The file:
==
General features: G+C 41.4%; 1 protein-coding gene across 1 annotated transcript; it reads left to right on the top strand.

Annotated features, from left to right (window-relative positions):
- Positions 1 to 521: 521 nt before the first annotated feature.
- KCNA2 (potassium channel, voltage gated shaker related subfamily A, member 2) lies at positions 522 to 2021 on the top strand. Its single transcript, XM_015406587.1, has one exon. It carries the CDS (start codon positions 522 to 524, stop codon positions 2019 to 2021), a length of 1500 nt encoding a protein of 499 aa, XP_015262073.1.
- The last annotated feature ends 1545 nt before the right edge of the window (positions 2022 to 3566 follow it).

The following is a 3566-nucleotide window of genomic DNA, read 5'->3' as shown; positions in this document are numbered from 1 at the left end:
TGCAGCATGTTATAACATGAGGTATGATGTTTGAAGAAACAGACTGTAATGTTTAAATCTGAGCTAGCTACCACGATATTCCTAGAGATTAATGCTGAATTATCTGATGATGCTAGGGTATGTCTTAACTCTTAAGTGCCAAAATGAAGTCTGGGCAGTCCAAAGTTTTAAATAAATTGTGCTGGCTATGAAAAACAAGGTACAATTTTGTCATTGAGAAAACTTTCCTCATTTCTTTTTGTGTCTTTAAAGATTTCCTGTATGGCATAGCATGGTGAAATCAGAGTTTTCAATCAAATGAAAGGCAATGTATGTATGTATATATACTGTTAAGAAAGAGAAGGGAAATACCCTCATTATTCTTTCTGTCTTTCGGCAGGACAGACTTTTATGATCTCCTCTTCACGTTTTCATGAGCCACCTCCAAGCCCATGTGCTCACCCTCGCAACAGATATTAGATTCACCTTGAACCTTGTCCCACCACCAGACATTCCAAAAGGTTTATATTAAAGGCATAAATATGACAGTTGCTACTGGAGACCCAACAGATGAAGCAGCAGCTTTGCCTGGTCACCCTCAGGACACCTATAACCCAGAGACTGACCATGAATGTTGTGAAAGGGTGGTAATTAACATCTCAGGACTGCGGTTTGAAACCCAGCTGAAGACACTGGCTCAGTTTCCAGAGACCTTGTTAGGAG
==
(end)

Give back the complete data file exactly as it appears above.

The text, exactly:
General features: G+C 41.4%; 1 protein-coding gene across 1 annotated transcript; it reads left to right on the top strand.

Annotated features, from left to right (window-relative positions):
- Positions 1 to 521: 521 nt before the first annotated feature.
- KCNA2 (potassium channel, voltage gated shaker related subfamily A, member 2) lies at positions 522 to 2021 on the top strand. Its single transcript, XM_015406587.1, has one exon. It carries the CDS (start codon positions 522 to 524, stop codon positions 2019 to 2021), a length of 1500 nt encoding a protein of 499 aa, XP_015262073.1.
- The last annotated feature ends 1545 nt before the right edge of the window (positions 2022 to 3566 follow it).

The following is a 3566-nucleotide window of genomic DNA, read 5'->3' as shown; positions in this document are numbered from 1 at the left end:
TGCAGCATGTTATAACATGAGGTATGATGTTTGAAGAAACAGACTGTAATGTTTAAATCTGAGCTAGCTACCACGATATTCCTAGAGATTAATGCTGAATTATCTGATGATGCTAGGGTATGTCTTAACTCTTAAGTGCCAAAATGAAGTCTGGGCAGTCCAAAGTTTTAAATAAATTGTGCTGGCTATGAAAAACAAGGTACAATTTTGTCATTGAGAAAACTTTCCTCATTTCTTTTTGTGTCTTTAAAGATTTCCTGTATGGCATAGCATGGTGAAATCAGAGTTTTCAATCAAATGAAAGGCAATGTATGTATGTATATATACTGTTAAGAAAGAGAAGGGAAATACCCTCATTATTCTTTCTGTCTTTCGGCAGGACAGACTTTTATGATCTCCTCTTCACGTTTTCATGAGCCACCTCCAAGCCCATGTGCTCACCCTCGCAACAGATATTAGATTCACCTTGAACCTTGTCCCACCACCAGACATTCCAAAAGGTTTATATTAAAGGCATAAATATGACAGTTGCTACTGGAGACCCAACAGATGAAGCAGCAGCTTTGCCTGGTCACCCTCAGGACACCTATAACCCAGAGACTGACCATGAATGTTGTGAAAGGGTGGTAATTAACATCTCAGGACTGCGGTTTGAAACCCAGCTGAAGACACTGGCTCAGTTTCCAGAGACCTTGTTAGGAG